Back to Jesse Leavitt's profile
Biochar made easy!
Posted by Jesse Leavitt over 9 years ago
Possibly the easiest, fastest, and most efficient method for producing biochar
For those of you who read my last update, you could see I was initially demorilized about the methods of producing biochar. It had required high input of fuel, and material that some people might just not have the sources for. Although the end product was of high quality, it didnt seem worth it to me. I was determined to find a more efficient way.
After leaving the permaculture research institute, I found my self volunteering on a 150 acre property just west of Brisbane. The property owners were an older couple attempting to reforest, and rewild their property in the gatton valley. Wynton (fellow intern) and I arrived and our first thoughts for assisting mark and Diane with their efforts was to put together a high quality compost. Better yet, biochar charged with the inoculum compost.
Mark and Diane were excited about biochar, and how it would benefit their property. Now the trick was to use materials they had on the property to produce the char. After rummaging through their farm shed, I found a 44gal barrel. I thought to my self "there has got to be a way to just use this barrel" and in fact there was! The key idea is what is called an upside down fire. By cutting a hole in the bottom of the barrel giving the barrel two open ends, allows you to burn from top to bottom (see photo 1) With the barrel mounted slightly above the ground to let oxygen in the bottom of the barrel drawing the flame down. (See photo. 2) This causes the flame to ignite volitiles from the biomass, and leaving char behind because of the rapid combustion. (See photo 3) after about 5 minutes all volitiles have combusted and it is time to extinguish the flame. (See photo 4) leaving you with the remaining material, biochar! After using this method, I came to the conclusion that farm scale biochar was worth it, and highly useful. It took no more than thirty minutes to prepare and process, also the fuel itself created the char. Afterward we assembled a compost pile, and mixed in a few handfuls of char. (See photo 5) Now Mark and Diane have a high quality product to assist them in their efforts! I recommend going out and trying this technique yourselves and putting it to good use! Soon I'll be seeing how I can utilize biochar in fiji..so stay tuned for my next update!
You must be logged in to comment.
Is there a separate chamber in the drum to make the biochar?
No, that's the beauty of it. You only need one drum, with an opening on top, and bottom of the barrel. The upside down fire allows the material to burn in a state of pyrolysis.This process is more efficient because the fuel to lite the fire is the same material that is being turned to biochar.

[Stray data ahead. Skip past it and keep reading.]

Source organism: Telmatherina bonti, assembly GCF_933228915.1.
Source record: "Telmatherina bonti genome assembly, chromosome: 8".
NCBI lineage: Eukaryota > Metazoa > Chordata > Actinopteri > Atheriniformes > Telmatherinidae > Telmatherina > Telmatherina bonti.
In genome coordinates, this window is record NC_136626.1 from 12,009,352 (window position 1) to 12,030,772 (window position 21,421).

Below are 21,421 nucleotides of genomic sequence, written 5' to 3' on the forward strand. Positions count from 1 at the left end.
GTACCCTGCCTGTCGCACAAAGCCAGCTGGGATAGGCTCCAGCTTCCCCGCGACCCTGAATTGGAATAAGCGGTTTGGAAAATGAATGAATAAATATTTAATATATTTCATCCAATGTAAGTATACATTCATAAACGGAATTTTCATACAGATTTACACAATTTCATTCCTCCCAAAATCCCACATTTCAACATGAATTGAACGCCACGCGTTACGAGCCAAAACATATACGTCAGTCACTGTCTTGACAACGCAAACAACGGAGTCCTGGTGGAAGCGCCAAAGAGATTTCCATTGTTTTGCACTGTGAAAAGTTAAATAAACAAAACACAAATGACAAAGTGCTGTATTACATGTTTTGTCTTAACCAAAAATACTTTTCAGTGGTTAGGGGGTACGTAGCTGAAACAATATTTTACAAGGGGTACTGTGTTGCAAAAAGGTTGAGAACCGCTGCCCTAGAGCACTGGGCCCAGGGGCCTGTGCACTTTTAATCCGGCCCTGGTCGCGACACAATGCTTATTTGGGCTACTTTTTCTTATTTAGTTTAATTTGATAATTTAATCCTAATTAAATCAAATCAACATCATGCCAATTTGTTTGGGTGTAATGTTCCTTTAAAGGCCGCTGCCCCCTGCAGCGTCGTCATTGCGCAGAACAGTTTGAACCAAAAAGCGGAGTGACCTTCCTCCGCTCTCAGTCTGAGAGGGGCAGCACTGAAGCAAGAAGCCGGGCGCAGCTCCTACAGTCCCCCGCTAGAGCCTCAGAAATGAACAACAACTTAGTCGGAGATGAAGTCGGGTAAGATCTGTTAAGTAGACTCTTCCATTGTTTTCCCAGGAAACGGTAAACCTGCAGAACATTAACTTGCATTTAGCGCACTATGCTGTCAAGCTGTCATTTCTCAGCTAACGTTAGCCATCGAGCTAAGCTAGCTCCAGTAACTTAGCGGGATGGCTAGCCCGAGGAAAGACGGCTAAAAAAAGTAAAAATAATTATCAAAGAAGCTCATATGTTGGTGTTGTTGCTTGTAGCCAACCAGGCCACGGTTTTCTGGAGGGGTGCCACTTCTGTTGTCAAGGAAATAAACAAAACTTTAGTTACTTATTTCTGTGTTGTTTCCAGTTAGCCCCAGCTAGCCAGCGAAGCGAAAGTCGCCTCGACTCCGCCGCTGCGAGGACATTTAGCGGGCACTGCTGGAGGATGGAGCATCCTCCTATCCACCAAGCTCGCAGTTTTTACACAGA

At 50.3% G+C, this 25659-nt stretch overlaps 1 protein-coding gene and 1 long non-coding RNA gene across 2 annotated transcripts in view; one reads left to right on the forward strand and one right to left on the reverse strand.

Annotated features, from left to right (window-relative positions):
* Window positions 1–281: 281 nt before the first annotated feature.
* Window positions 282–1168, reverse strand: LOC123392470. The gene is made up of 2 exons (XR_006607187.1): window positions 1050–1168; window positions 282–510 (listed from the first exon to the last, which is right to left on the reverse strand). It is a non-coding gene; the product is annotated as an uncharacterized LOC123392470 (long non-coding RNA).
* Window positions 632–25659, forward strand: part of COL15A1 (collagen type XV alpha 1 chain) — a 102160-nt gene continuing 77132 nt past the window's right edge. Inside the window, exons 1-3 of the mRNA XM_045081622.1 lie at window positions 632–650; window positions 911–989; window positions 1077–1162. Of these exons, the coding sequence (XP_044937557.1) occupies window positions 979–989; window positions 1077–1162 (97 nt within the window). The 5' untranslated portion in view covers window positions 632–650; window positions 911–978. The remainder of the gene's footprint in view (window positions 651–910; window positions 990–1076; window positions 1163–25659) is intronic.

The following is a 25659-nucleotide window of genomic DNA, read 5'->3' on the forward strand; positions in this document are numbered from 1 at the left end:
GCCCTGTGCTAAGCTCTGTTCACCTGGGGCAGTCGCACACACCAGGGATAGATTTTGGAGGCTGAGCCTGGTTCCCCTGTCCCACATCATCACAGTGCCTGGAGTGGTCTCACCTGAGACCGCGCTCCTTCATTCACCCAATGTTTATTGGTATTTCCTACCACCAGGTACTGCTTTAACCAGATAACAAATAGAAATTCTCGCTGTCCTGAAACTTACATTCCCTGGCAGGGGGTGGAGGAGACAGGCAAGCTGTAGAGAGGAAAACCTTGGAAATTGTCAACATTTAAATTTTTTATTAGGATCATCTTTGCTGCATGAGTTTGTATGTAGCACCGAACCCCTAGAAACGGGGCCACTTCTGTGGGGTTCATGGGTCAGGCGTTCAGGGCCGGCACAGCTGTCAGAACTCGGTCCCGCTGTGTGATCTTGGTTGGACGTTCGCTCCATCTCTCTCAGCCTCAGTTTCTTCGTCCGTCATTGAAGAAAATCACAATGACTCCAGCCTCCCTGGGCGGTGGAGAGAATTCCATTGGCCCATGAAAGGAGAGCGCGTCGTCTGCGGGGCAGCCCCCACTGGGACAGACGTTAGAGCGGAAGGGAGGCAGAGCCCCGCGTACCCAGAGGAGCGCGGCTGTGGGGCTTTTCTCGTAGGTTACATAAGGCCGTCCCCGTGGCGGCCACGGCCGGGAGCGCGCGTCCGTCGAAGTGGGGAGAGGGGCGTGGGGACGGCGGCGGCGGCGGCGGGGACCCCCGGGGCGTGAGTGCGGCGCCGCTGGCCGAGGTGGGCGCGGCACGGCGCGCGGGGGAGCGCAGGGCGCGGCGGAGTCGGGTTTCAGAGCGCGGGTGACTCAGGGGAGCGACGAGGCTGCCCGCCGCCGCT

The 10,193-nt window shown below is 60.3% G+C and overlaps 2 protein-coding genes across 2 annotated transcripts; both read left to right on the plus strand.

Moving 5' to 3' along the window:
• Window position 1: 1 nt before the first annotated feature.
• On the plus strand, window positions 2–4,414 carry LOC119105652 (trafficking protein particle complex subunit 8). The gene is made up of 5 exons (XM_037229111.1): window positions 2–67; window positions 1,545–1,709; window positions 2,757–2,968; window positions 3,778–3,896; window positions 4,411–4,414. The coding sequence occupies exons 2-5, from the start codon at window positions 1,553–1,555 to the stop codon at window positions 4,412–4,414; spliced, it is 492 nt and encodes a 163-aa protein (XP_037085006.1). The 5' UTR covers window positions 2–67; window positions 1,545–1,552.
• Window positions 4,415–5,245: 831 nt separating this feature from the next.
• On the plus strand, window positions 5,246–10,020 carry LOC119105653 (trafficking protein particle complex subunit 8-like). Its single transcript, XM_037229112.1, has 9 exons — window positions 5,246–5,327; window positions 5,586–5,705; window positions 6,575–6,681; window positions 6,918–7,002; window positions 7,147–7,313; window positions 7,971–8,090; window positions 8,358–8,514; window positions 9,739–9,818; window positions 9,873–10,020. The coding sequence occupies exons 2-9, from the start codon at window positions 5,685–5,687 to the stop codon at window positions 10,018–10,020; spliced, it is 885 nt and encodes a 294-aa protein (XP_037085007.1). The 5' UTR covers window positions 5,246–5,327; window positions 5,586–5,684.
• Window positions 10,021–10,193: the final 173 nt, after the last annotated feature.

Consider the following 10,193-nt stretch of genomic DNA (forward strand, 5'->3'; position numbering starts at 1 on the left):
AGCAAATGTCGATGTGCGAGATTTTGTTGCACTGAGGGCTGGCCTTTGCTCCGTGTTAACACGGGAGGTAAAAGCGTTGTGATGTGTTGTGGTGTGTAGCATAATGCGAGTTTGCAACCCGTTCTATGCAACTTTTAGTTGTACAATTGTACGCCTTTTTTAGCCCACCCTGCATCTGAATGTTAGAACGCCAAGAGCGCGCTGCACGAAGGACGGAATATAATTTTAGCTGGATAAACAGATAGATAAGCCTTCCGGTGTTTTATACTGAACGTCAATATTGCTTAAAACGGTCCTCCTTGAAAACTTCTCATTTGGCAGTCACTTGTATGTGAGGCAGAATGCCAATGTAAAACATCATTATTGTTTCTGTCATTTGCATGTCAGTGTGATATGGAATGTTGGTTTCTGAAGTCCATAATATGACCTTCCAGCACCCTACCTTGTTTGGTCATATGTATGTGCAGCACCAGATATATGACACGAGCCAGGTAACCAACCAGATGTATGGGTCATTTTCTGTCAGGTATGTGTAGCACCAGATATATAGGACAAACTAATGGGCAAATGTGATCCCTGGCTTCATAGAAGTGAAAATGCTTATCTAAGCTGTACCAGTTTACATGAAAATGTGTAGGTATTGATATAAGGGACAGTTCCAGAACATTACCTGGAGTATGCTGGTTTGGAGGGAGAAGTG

Wow this is awesome. I wonder how this can be biochar and not just regular burnt wood, I wonder if it has the surface area of biochar. Well I trust you and I hope there can be some analysis done on this method compared to the standard duel container method. Have fun in Fiji brother.
Very interesting. So you think this method uses up the oxygen at the ends not allowing any (oxygen) to the rest of the barrel?
Did you cut the bottom OUT or just put in a hole on it? I have used a "burn barrel" for many years and spread the ashes out, but it's mostly paper in there. To use branches, leaves, old hay, etc., 1-how does one keep it from falling out of the bottom and 2-what materials are best to use to create the char?
Heat energy actually radiates equally in all directions from the point of combustion. it’s the displacement of gasses as they expand that sends out hot air not the actual heat energy itself. So once combustion of the top layer of your upside down fire occurs, the heat energy is radiating down as much as it is up. So if extinguished at the right time you will end up with biochar.
Marie- I cut out a hole in the bottom 10 centimetres from the edge of the barrel. The material is stacked from the ground up. The barrel must be packed tight with as few air pockets as possible. I find the best material to be bamboo, with sawdust and leaf litter to fill in the gaps.
If you are making biochar you need to try and deal with the emissions the best way possible. More than carbon is burn and released. Adding a long flue will help and if you can create flue turbulence that will help burn up more of the negative emissions.
This is a video of an open source project based on my design. A lot of effort has gone into reducing emissions and making the unit safe and easy to operate and maximising the biochar produced.
This is a nice version of the unit. (UK)
This is my hacked R&D version. (based nth of Brisbane)